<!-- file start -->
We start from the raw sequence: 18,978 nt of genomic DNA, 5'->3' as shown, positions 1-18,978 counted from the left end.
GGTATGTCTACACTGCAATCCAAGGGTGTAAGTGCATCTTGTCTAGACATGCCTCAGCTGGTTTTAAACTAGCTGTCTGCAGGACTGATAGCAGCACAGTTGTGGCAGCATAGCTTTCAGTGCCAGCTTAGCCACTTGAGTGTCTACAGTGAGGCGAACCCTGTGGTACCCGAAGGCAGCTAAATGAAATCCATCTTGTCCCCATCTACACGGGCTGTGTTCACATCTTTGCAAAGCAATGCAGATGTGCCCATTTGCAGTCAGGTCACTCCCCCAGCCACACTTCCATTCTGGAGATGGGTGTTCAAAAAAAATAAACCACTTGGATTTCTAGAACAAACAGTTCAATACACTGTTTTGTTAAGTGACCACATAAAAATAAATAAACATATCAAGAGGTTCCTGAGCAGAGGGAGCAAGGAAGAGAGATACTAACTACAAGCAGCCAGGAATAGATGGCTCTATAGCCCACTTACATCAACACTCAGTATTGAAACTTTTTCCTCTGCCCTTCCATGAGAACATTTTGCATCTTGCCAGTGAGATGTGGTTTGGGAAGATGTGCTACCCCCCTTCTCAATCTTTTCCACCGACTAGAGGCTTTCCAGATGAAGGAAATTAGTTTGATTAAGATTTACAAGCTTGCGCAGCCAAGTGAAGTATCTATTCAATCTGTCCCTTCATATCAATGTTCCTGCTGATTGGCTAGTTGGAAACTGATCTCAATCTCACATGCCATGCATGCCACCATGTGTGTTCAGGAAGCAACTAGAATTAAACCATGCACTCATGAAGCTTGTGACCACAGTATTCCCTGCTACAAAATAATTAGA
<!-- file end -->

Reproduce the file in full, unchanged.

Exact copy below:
We start from the raw sequence: 18,978 nt of genomic DNA, 5'->3' as shown, positions 1-18,978 counted from the left end.
GGTATGTCTACACTGCAATCCAAGGGTGTAAGTGCATCTTGTCTAGACATGCCTCAGCTGGTTTTAAACTAGCTGTCTGCAGGACTGATAGCAGCACAGTTGTGGCAGCATAGCTTTCAGTGCCAGCTTAGCCACTTGAGTGTCTACAGTGAGGCGAACCCTGTGGTACCCGAAGGCAGCTAAATGAAATCCATCTTGTCCCCATCTACACGGGCTGTGTTCACATCTTTGCAAAGCAATGCAGATGTGCCCATTTGCAGTCAGGTCACTCCCCCAGCCACACTTCCATTCTGGAGATGGGTGTTCAAAAAAAATAAACCACTTGGATTTCTAGAACAAACAGTTCAATACACTGTTTTGTTAAGTGACCACATAAAAATAAATAAACATATCAAGAGGTTCCTGAGCAGAGGGAGCAAGGAAGAGAGATACTAACTACAAGCAGCCAGGAATAGATGGCTCTATAGCCCACTTACATCAACACTCAGTATTGAAACTTTTTCCTCTGCCCTTCCATGAGAACATTTTGCATCTTGCCAGTGAGATGTGGTTTGGGAAGATGTGCTACCCCCCTTCTCAATCTTTTCCACCGACTAGAGGCTTTCCAGATGAAGGAAATTAGTTTGATTAAGATTTACAAGCTTGCGCAGCCAAGTGAAGTATCTATTCAATCTGTCCCTTCATATCAATGTTCCTGCTGATTGGCTAGTTGGAAACTGATCTCAATCTCACATGCCATGCATGCCACCATGTGTGTTCAGGAAGCAACTAGAATTAAACCATGCACTCATGAAGCTTGTGACCACAGTATTCCCTGCTACAAAATAATTAGA